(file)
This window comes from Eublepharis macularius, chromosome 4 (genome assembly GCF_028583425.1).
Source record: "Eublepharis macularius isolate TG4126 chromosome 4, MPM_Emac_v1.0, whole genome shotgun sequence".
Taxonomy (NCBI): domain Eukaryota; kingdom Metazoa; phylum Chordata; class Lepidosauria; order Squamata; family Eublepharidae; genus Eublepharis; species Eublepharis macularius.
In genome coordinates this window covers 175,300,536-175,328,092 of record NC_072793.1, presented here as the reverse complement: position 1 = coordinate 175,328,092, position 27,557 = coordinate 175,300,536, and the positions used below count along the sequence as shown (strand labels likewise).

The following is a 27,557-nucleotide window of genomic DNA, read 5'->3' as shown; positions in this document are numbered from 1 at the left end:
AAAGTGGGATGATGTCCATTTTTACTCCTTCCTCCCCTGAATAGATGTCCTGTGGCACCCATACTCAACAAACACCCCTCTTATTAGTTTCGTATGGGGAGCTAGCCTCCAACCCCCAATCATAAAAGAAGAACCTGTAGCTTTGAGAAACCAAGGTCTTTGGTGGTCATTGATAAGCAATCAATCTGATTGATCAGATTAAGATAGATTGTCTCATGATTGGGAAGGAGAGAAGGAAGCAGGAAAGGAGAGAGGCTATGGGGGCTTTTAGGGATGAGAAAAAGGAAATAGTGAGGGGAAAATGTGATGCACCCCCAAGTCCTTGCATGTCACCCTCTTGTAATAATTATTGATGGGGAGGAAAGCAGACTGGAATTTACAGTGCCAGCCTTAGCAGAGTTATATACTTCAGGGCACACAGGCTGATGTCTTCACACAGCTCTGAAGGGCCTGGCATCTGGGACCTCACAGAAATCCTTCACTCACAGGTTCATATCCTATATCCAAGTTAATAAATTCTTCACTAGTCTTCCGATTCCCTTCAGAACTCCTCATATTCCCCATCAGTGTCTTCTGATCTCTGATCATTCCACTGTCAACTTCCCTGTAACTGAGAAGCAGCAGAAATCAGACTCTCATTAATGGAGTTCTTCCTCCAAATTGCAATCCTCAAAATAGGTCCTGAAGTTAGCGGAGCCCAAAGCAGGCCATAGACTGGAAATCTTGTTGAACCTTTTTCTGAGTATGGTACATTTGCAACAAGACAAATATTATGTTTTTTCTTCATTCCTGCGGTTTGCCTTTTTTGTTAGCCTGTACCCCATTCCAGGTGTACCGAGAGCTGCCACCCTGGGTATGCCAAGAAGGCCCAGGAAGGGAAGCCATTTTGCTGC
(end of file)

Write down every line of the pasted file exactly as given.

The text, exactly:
This window comes from Eublepharis macularius, chromosome 4 (genome assembly GCF_028583425.1).
Source record: "Eublepharis macularius isolate TG4126 chromosome 4, MPM_Emac_v1.0, whole genome shotgun sequence".
Taxonomy (NCBI): domain Eukaryota; kingdom Metazoa; phylum Chordata; class Lepidosauria; order Squamata; family Eublepharidae; genus Eublepharis; species Eublepharis macularius.
In genome coordinates this window covers 175,300,536-175,328,092 of record NC_072793.1, presented here as the reverse complement: position 1 = coordinate 175,328,092, position 27,557 = coordinate 175,300,536, and the positions used below count along the sequence as shown (strand labels likewise).

The following is a 27,557-nucleotide window of genomic DNA, read 5'->3' as shown; positions in this document are numbered from 1 at the left end:
AAAGTGGGATGATGTCCATTTTTACTCCTTCCTCCCCTGAATAGATGTCCTGTGGCACCCATACTCAACAAACACCCCTCTTATTAGTTTCGTATGGGGAGCTAGCCTCCAACCCCCAATCATAAAAGAAGAACCTGTAGCTTTGAGAAACCAAGGTCTTTGGTGGTCATTGATAAGCAATCAATCTGATTGATCAGATTAAGATAGATTGTCTCATGATTGGGAAGGAGAGAAGGAAGCAGGAAAGGAGAGAGGCTATGGGGGCTTTTAGGGATGAGAAAAAGGAAATAGTGAGGGGAAAATGTGATGCACCCCCAAGTCCTTGCATGTCACCCTCTTGTAATAATTATTGATGGGGAGGAAAGCAGACTGGAATTTACAGTGCCAGCCTTAGCAGAGTTATATACTTCAGGGCACACAGGCTGATGTCTTCACACAGCTCTGAAGGGCCTGGCATCTGGGACCTCACAGAAATCCTTCACTCACAGGTTCATATCCTATATCCAAGTTAATAAATTCTTCACTAGTCTTCCGATTCCCTTCAGAACTCCTCATATTCCCCATCAGTGTCTTCTGATCTCTGATCATTCCACTGTCAACTTCCCTGTAACTGAGAAGCAGCAGAAATCAGACTCTCATTAATGGAGTTCTTCCTCCAAATTGCAATCCTCAAAATAGGTCCTGAAGTTAGCGGAGCCCAAAGCAGGCCATAGACTGGAAATCTTGTTGAACCTTTTTCTGAGTATGGTACATTTGCAACAAGACAAATATTATGTTTTTTCTTCATTCCTGCGGTTTGCCTTTTTTGTTAGCCTGTACCCCATTCCAGGTGTACCGAGAGCTGCCACCCTGGGTATGCCAAGAAGGCCCAGGAAGGGAAGCCATTTTGCTGC